Are You Wearing Fashion or Costume Jewelry? |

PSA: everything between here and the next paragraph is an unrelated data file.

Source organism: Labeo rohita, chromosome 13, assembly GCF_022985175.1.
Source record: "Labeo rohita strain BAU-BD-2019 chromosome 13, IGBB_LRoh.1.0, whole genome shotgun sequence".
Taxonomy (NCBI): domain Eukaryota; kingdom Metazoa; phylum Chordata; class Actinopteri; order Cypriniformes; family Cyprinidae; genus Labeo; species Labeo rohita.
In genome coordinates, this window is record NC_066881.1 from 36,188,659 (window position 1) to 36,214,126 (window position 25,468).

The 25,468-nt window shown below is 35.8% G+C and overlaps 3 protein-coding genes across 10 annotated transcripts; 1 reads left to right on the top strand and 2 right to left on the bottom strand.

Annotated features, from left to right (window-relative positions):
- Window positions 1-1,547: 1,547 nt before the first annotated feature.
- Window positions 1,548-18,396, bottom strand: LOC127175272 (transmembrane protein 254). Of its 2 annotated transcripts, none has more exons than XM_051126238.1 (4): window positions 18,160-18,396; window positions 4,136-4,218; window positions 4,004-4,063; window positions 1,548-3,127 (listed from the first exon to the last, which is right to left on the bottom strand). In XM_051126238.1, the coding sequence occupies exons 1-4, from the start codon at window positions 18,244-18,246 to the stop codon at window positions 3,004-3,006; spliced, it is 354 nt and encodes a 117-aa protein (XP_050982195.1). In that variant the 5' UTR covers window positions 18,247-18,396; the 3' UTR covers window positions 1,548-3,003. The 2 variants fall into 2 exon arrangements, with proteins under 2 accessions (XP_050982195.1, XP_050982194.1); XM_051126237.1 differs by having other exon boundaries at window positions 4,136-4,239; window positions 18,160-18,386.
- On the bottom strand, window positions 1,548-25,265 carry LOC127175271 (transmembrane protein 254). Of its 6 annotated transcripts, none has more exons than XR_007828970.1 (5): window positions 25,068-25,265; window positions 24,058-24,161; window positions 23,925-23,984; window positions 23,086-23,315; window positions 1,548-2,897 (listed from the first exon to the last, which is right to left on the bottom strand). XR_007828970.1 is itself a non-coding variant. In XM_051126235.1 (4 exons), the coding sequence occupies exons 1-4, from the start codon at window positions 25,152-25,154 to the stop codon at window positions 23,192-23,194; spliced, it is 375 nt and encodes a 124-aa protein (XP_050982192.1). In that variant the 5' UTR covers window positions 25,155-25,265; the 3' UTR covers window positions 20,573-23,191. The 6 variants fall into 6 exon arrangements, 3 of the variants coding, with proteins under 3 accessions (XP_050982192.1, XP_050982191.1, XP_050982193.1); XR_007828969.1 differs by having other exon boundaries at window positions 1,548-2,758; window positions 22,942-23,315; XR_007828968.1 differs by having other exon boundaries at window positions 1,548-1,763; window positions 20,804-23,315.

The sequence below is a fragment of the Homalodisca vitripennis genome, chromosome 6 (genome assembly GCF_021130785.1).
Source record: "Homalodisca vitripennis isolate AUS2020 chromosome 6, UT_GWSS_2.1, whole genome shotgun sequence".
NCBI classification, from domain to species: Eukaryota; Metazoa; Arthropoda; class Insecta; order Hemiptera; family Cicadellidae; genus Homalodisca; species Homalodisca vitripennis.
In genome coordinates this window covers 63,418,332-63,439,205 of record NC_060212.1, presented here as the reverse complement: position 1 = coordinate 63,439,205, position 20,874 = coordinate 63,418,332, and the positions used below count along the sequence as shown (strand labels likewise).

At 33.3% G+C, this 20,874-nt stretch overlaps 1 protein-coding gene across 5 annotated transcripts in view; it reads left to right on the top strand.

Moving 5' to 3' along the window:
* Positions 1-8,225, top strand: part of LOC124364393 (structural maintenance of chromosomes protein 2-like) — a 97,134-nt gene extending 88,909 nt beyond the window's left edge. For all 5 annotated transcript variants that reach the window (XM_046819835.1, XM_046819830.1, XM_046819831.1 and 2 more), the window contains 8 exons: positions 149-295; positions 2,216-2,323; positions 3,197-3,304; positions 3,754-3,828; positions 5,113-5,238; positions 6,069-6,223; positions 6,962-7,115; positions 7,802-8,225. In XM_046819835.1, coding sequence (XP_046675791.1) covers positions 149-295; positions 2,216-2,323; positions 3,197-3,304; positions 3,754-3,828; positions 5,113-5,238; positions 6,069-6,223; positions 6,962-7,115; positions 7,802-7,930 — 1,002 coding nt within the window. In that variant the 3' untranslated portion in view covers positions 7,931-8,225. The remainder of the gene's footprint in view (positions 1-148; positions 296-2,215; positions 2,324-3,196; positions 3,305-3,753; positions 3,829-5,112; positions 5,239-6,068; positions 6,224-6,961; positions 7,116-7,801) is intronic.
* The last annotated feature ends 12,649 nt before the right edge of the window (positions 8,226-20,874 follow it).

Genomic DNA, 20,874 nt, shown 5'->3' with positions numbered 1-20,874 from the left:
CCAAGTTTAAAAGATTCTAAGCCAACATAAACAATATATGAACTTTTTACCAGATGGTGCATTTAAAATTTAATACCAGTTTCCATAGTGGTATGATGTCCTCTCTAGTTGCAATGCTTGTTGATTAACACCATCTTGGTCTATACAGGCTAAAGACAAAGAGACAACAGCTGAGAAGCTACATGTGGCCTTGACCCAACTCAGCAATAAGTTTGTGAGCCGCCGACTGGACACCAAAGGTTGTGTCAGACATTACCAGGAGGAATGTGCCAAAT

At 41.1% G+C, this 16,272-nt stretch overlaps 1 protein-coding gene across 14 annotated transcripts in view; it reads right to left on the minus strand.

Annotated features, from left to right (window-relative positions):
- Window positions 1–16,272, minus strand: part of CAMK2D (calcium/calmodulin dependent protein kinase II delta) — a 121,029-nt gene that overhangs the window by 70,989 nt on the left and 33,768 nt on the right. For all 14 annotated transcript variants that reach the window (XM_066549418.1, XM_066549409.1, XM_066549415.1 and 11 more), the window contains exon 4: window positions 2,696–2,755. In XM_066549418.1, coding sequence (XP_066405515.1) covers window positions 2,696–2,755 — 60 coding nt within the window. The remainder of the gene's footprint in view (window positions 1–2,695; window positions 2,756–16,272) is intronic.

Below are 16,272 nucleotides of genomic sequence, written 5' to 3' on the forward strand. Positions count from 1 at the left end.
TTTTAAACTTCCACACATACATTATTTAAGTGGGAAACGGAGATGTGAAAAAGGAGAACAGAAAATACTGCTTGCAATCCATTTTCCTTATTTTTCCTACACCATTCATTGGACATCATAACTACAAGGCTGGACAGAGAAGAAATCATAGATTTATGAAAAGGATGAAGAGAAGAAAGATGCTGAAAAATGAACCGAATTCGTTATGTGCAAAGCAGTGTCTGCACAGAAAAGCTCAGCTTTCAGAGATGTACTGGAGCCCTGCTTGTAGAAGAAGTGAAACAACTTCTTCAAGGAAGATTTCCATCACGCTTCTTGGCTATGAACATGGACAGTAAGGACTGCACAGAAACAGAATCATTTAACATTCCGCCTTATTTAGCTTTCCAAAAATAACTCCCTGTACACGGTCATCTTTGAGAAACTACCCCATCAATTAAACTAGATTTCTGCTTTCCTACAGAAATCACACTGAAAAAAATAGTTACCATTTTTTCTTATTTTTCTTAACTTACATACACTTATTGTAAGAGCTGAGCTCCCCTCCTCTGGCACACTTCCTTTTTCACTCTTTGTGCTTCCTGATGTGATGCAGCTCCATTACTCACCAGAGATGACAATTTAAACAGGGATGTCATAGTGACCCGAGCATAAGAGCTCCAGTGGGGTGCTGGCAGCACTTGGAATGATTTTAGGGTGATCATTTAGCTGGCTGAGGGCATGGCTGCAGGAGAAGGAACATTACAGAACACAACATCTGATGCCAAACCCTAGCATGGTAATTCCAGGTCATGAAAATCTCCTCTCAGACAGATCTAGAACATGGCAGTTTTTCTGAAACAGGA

What is the difference between costume and fashion jewelry? Is there really a difference or do we use the words interchangeably? Maybe a better question is should we use the words interchangeably? To find an answer, we first need to go back in time a bit and review the history of jewelry.Although the use of materials, or specifically gold, to adorn the body easily dates back to Egypt in 3000 BC as evidenced by finds in tombs such as Tutankhamen’s, we need to move forward to the 13th Century in Medieval Europe and England when Sumptuary Laws were enacted, to see the beginning of “fake” jewelry. Commoners, or yeomen and artisans, were forbidden from wearing gold, silver, pearls or gemstones. Since precious gemstones and pearls were highly prized, a market developed for good glass imitations. The Italians, especially those from the glass making areas of Venice and Murano, began to make imitation glass gems and pearls that were of very high quality.By the 17th Century, garments had become very ornamental utilizing jewelry pieces called dress ornaments on the stomacher, or front, sleeves and skirts. It became acceptable to wear fake jewelry by day and fine or real jewelry by evening. Pearls were worn in abundance and during this era, Jaquin of Paris patented a process for making fake pearls. About the same time, a compound of white lead oxide and potash, called paste, was developed and became widely used for making fake gems. These fake gems were pasted onto theatrical costumes, thus becoming known as costume jewelry.Moving forward to the late 1800’s, jewelry production started to move to America and Australia, and resulted in lower quality standards. Resistance to the lesser quality pieces prompted jewelers such as Tiffany to begin to make very high quality fine jewelry. By the early 1900’s, we began to see recognizable names influencing the mass produced jewelry industry. Designers such as Rene Lalique, Coco Chanel, Elsa Schiaparelli and Napier made fake or faux jewelry fun and fashionable. This faux jewelry was more commonly known as cocktail jewelry, or costume jewelry, thus popularizing the term.The Second World War saw fine jewelry dwindle in production since metals were rationed. Quality costume jewelry flourished, and the post-war 1950’s Art Deco period signaled the acceptance of more extravagant costume jewelry. Some of these quality pieces have attained vintage status making them of interest to collectors. The 1980’s and 1990’s saw the influence of TV shows, movies, and celebrity sponsorships, make costume jewelry fashionable. And the term fashion jewelry came in vogue and began to refer to any jewelry that was not considered fine or real jewelry.The usage of the terms costume and fashion jewelry has become analogous and interchangeable, and is often based on tradition and locality. Anything of lesser value and lesser quality materials than fine gold, silver, or diamond jewelry is now referred to as costume or fashion. In today’s usage, while costume jewelry is generally thought to be less expensive than fashion jewelry, many components are common to both. Costume jewelry will often have gold plating over pewter, nickel or even lead, and may contain beads or gems made of plastic or acrylic. Fashion jewelry usually will be one step higher in quality, utilizing electroplated gold or silver over brass, gold over silver, or even sterling silver as the metal base and may be accented with high-end crystals, simulated gemstones, CZ, semi-precious stones, or other natural materials. Styling in fashion jewelry will often imitate real or fine jewelry designs.So to answer the original question, what is the difference between costume and fashion jewelry, we must draw a very fine line of distinction. Looking at the quality, materials, design, and price should help clarify which terminology fits the situation. Either is correct; neither is incorrect! But personally, I prefer the term fashion jewelry as I want to be fashionable, not attired in a costume!